2. Equip peer-to-peer fundraisers with easy-to-use tools

With the rise of social media, peer-to-peer fundraising is an increasingly popular and effective strategy for garnering support for your organization. 

Peer-to-peer fundraising means your supporters can create individual fundraising pages for your nonprofit in order to track their own progress at soliciting donations. A CRM should be able to seamlessly integrate with your peer-to-peer fundraising tools, so both donors and fundraisers can play their parts with ease. 

Customizable donation pages for each person who shares the link allow supporters to take ownership over your cause and makes fundraising more engaging. Through your CRM, you should be able to fill out a template that includes room for the following fields: 

  • A call-to-action like a “Donate Now” button that leads to your donation page 
  • The mission of the campaign so your audience knows exactly what they’d be contributing to with a donation 
  • Branded images including your nonprofit’s name and logo to ensure consistency and clearly identify the beneficiary of the fundraiser  
  • A gamification tool like a thermometer or fundraiser leaderboard that shows how close the fundraiser is to meeting its goal

With the right CRM, all of the data from your peer-to-peer fundraising campaigns can be tracked and organized with the rest of your donors’ information, so you can be sure to harness all the data from your nonprofit’s fundraising efforts for your future endeavors.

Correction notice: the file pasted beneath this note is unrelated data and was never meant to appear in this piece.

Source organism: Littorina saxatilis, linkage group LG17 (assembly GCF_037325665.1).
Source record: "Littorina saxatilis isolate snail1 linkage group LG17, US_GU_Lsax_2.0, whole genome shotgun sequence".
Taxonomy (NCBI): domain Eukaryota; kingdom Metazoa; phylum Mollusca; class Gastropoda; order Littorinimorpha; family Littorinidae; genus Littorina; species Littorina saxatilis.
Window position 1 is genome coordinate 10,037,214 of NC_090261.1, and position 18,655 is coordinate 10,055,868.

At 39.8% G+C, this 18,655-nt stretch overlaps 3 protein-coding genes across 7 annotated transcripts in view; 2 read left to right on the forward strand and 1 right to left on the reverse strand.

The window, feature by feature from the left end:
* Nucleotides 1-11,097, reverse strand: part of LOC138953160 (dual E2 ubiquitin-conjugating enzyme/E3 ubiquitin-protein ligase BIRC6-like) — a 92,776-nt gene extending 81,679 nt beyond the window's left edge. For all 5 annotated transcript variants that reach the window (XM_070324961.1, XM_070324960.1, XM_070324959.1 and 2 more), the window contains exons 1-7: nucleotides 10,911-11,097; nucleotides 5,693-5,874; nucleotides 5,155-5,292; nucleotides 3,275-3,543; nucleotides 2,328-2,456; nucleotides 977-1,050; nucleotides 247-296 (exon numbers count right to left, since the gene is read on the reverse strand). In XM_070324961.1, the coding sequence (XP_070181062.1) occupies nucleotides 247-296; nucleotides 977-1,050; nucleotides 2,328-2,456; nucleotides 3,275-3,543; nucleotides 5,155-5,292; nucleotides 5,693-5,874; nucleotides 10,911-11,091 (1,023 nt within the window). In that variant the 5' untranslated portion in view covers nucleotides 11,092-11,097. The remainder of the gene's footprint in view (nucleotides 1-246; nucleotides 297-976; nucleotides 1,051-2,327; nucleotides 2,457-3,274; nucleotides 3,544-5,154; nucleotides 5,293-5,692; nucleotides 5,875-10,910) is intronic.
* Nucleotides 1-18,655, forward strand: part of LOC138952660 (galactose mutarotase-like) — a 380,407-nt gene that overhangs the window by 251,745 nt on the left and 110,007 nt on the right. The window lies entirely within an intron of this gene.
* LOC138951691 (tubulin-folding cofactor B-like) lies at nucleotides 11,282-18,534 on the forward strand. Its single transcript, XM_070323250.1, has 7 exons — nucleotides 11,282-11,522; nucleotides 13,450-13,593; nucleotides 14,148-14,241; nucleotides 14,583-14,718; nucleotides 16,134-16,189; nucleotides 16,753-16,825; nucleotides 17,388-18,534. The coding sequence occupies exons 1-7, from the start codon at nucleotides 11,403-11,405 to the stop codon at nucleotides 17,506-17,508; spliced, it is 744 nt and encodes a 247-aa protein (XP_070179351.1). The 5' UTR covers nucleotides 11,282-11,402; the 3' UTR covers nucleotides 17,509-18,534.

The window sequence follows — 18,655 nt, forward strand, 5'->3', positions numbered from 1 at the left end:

3. Collect and analyze invaluable data insights

Speaking of harnessing data from your donors’ interactions, the data stored in your CRM holds some of the most important information you could have about your organization. If your system contains a complete history of donor interactions, that means you have all sorts of intelligence about donation trends, effective fundraising strategies, and opportunities for growth. 

But without a good way to analyze that data, it’s not of very much use to you. That’s why CRMs often have data analysis and reporting features built-in, so you can easily access insights about your organization. 

Most nonprofit databases automatically collect and report the most common nonprofit fundraising metrics. However,  you can also customize the metrics your CRM tracks and develop your own reports and dashboards based on the analytics that your organization values most. 

Some of the most commonly tracked KPIs (key performance indicators) for nonprofits are: 

  • Fundraising ROI: This metric is a measurement of the effectiveness of a given fundraising campaign in terms of dollars spent and dollars raised. Fundraising ROI, or return on investment, tells you how much you earned per dollar spent on the campaign, which can inform the most cost-effective approaches to continue using going forward.